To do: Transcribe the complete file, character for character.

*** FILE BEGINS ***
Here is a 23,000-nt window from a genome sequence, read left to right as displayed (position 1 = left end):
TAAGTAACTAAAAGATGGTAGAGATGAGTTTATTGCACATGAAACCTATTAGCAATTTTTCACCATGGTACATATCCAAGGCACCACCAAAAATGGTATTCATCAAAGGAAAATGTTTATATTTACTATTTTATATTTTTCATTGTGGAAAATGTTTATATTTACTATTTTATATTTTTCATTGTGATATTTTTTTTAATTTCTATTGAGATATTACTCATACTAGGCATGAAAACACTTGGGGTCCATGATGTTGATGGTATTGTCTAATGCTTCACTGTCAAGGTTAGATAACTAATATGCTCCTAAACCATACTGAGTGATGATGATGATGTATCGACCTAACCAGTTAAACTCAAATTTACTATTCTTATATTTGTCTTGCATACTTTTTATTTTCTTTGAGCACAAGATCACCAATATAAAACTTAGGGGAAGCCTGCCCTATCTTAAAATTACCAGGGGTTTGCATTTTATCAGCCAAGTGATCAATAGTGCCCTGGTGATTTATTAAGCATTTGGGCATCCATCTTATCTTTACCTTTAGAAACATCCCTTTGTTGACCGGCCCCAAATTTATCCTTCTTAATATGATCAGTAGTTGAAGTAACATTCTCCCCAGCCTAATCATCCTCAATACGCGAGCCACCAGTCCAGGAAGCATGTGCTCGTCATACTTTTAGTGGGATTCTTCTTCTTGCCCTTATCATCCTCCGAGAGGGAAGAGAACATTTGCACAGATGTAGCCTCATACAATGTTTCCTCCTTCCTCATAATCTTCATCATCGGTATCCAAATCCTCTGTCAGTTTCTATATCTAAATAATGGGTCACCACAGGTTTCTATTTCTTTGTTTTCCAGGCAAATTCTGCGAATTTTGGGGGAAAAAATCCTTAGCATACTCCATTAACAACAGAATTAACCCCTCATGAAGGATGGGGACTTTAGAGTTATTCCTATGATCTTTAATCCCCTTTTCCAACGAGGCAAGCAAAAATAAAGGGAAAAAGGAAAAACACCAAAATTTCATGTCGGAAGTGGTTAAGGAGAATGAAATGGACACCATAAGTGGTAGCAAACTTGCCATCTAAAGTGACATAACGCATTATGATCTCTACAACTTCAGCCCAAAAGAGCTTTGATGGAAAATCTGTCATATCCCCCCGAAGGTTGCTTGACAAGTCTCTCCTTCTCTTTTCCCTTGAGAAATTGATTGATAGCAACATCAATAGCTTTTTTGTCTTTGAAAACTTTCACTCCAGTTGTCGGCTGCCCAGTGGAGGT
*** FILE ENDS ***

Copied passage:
Here is a 23,000-nt window from a genome sequence, read left to right as displayed (position 1 = left end):
TAAGTAACTAAAAGATGGTAGAGATGAGTTTATTGCACATGAAACCTATTAGCAATTTTTCACCATGGTACATATCCAAGGCACCACCAAAAATGGTATTCATCAAAGGAAAATGTTTATATTTACTATTTTATATTTTTCATTGTGGAAAATGTTTATATTTACTATTTTATATTTTTCATTGTGATATTTTTTTTAATTTCTATTGAGATATTACTCATACTAGGCATGAAAACACTTGGGGTCCATGATGTTGATGGTATTGTCTAATGCTTCACTGTCAAGGTTAGATAACTAATATGCTCCTAAACCATACTGAGTGATGATGATGATGTATCGACCTAACCAGTTAAACTCAAATTTACTATTCTTATATTTGTCTTGCATACTTTTTATTTTCTTTGAGCACAAGATCACCAATATAAAACTTAGGGGAAGCCTGCCCTATCTTAAAATTACCAGGGGTTTGCATTTTATCAGCCAAGTGATCAATAGTGCCCTGGTGATTTATTAAGCATTTGGGCATCCATCTTATCTTTACCTTTAGAAACATCCCTTTGTTGACCGGCCCCAAATTTATCCTTCTTAATATGATCAGTAGTTGAAGTAACATTCTCCCCAGCCTAATCATCCTCAATACGCGAGCCACCAGTCCAGGAAGCATGTGCTCGTCATACTTTTAGTGGGATTCTTCTTCTTGCCCTTATCATCCTCCGAGAGGGAAGAGAACATTTGCACAGATGTAGCCTCATACAATGTTTCCTCCTTCCTCATAATCTTCATCATCGGTATCCAAATCCTCTGTCAGTTTCTATATCTAAATAATGGGTCACCACAGGTTTCTATTTCTTTGTTTTCCAGGCAAATTCTGCGAATTTTGGGGGAAAAAATCCTTAGCATACTCCATTAACAACAGAATTAACCCCTCATGAAGGATGGGGACTTTAGAGTTATTCCTATGATCTTTAATCCCCTTTTCCAACGAGGCAAGCAAAAATAAAGGGAAAAAGGAAAAACACCAAAATTTCATGTCGGAAGTGGTTAAGGAGAATGAAATGGACACCATAAGTGGTAGCAAACTTGCCATCTAAAGTGACATAACGCATTATGATCTCTACAACTTCAGCCCAAAAGAGCTTTGATGGAAAATCTGTCATATCCCCCCGAAGGTTGCTTGACAAGTCTCTCCTTCTCTTTTCCCTTGAGAAATTGATTGATAGCAACATCAATAGCTTTTTTGTCTTTGAAAACTTTCACTCCAGTTGTCGGCTGCCCAGTGGAGGT